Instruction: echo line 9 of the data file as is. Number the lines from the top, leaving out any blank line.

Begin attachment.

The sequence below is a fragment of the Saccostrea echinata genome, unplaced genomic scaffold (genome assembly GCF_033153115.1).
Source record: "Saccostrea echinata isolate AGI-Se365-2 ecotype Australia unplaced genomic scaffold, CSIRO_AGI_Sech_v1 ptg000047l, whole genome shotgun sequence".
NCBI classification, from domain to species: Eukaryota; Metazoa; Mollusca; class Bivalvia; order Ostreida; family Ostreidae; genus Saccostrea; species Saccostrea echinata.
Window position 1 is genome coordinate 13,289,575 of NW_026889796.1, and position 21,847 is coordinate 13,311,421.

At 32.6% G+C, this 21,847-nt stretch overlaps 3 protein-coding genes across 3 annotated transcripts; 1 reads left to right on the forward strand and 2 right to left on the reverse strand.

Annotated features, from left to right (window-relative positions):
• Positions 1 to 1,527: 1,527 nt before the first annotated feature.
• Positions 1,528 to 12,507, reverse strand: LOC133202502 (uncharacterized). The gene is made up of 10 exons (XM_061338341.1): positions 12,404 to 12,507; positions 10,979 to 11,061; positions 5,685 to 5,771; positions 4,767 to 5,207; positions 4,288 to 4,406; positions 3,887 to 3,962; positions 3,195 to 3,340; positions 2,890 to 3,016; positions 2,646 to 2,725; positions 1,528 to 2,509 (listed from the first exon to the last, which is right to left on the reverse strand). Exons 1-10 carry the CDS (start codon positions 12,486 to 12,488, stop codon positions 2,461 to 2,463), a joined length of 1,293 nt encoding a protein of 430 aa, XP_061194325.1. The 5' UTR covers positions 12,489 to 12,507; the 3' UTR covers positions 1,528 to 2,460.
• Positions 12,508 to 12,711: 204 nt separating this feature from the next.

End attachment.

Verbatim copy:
• Positions 12,508 to 12,711: 204 nt separating this feature from the next.